Post-Mortem Child Support

July 01, 2009 | Child Support, Court Decisions, Legal Perspective

Icon for author Brian Vertz Brian Vertz

For decades, the law of Pennsylvania has been clear: the estate of a deceased parent has no obligation to pay child support for minor children in the absence of an agreement. In re Fessman Estate, 386 Pa. 447, 126 A.2d 676 (1956); Garney v. Estate of Hain, 653 A.2d 21 (Pa.Super.1995). Efforts to pass legislation that would impose a support duty upon the estates of deceased parents have failed.

In cases where a child support order was entered prior to the death of a parent, our Courts have been unwilling to continue the obligation after the parent’s death. Benson ex rel. Patterson v. Patterson, 782 A.2d 553 (Pa.Super.2001). The Superior Court’s decision in Benson, as in many other states, held that it would be an impermissible interference with the deceased parent’s testamentary wishes to impose an obligation not specifically agreed during the parent’s lifetime.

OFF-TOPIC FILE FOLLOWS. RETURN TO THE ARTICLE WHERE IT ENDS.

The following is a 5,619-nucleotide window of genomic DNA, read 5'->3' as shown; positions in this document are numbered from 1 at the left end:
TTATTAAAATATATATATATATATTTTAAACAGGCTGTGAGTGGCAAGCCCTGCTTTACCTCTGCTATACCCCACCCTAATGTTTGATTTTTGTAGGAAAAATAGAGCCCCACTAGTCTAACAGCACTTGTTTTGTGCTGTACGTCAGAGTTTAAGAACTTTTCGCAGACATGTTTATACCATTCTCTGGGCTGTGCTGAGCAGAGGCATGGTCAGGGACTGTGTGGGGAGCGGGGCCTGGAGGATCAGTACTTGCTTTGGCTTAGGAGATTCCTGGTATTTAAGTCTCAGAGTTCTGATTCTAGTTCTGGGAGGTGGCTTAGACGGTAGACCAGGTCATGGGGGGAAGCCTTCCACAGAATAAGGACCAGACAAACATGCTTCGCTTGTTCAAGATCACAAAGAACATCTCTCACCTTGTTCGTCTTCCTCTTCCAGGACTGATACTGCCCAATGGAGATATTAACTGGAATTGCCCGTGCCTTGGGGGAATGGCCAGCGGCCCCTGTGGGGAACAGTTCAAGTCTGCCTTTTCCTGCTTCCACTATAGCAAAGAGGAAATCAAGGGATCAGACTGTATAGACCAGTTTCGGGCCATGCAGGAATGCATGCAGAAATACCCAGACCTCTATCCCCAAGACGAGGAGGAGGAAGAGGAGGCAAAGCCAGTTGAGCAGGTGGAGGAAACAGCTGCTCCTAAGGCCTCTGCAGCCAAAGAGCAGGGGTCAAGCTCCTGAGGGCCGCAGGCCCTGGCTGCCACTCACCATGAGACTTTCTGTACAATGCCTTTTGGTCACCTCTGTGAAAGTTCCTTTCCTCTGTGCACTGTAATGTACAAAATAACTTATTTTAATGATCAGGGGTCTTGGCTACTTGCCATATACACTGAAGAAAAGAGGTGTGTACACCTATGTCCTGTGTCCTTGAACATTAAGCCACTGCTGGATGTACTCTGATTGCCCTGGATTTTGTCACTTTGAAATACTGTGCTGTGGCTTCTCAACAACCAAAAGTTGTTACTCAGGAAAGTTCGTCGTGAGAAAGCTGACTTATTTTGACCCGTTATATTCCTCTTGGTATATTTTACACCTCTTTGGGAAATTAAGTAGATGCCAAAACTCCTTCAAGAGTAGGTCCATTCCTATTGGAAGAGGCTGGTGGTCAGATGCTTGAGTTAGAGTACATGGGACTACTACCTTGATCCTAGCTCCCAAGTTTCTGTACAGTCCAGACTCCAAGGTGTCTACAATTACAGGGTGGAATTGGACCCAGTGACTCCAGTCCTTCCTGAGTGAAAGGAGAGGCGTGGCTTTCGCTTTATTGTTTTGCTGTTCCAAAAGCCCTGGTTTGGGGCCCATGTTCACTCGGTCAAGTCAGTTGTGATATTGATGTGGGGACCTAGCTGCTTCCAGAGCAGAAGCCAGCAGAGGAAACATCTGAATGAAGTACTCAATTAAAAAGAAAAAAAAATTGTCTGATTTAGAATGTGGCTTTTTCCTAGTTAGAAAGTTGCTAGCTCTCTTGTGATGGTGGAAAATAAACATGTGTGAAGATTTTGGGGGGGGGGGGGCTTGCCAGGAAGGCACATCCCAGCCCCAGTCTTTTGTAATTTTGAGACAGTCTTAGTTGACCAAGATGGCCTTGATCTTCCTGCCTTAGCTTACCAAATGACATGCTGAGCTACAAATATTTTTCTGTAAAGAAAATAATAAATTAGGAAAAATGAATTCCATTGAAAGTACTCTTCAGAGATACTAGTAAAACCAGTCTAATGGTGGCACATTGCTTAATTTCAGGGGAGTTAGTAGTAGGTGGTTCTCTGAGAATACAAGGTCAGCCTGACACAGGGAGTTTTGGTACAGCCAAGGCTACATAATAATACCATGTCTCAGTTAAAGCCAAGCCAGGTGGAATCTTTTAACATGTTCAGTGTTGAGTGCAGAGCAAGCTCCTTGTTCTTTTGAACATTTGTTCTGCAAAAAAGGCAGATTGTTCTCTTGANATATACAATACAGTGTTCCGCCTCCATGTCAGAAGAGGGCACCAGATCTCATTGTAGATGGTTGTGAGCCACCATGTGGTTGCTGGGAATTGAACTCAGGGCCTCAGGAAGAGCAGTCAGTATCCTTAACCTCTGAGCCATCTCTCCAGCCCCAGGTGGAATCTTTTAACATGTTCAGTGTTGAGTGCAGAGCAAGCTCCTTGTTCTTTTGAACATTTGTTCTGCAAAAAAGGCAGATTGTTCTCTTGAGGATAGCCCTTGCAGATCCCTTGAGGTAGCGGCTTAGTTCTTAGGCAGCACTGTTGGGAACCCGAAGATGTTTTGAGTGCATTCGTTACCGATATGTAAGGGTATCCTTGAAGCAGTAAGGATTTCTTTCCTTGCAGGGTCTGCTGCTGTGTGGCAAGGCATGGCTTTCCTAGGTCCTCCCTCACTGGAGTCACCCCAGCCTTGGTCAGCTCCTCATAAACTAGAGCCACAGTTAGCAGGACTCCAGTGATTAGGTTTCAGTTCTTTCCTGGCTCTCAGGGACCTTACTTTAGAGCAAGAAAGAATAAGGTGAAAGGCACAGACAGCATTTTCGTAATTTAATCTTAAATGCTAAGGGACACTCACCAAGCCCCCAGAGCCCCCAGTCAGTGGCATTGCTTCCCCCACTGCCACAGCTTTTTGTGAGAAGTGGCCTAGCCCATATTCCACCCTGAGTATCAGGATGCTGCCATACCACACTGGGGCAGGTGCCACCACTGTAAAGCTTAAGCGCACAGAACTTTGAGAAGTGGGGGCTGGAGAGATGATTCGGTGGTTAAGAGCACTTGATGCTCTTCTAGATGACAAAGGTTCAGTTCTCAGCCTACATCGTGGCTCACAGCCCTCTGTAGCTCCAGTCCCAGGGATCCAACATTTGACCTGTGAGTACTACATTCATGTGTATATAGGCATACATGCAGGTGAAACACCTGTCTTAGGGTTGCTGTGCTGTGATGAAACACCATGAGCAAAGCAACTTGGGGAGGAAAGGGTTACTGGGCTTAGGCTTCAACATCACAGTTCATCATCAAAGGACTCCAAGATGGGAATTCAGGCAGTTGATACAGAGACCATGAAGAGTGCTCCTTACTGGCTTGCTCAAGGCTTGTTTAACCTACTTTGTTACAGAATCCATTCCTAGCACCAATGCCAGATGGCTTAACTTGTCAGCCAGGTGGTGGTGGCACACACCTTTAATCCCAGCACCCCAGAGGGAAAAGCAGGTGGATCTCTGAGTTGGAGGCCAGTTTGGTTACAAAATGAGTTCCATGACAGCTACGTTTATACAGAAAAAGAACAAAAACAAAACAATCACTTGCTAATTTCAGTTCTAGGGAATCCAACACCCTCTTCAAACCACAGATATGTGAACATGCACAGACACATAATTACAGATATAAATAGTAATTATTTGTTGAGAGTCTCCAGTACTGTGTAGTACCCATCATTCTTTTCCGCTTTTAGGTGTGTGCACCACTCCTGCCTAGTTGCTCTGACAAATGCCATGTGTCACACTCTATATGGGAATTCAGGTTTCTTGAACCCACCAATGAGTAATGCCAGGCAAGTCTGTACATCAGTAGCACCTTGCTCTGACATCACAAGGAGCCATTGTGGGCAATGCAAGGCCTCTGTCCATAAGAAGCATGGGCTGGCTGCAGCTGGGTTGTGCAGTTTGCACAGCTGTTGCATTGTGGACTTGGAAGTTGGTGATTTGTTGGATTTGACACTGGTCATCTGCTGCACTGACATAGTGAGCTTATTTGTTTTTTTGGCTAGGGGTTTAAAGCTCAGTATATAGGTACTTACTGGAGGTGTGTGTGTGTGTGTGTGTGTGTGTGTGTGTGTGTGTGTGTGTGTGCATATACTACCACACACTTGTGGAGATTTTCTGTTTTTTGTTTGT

In March, the Superior Court of Pennsylvania considered Estate of Johnson, 970 A.2d 433 (Pa.Super.2009), a case in which a parent agreed to pay child support as part of a marital settlement agreement. The agreement specified that child support would terminate when the children were 18 years old, but it was silent as to whether it would end upon the death of the parent who was paying. The agreement also contained a standard clause specifying that the agreement would bind the estates, heirs, successors and assigns of the spouses.

Perhaps surprisingly, the Superior Court held that the child support provisions of the marital settlement agreement were binding upon the deceased parent’s estate, since the agreement did not explicitly terminate the obligation upon the parent’s death. The estate of the deceased parent argued that the surviving parent could have received life insurance proceeds if she had complied with other provisions of the agreement, and waived child support by failing to comply with the life insurance provisions. The Superior Court was unpersuaded, holding that the estate was liable for child support until the minor child was 18 year old.

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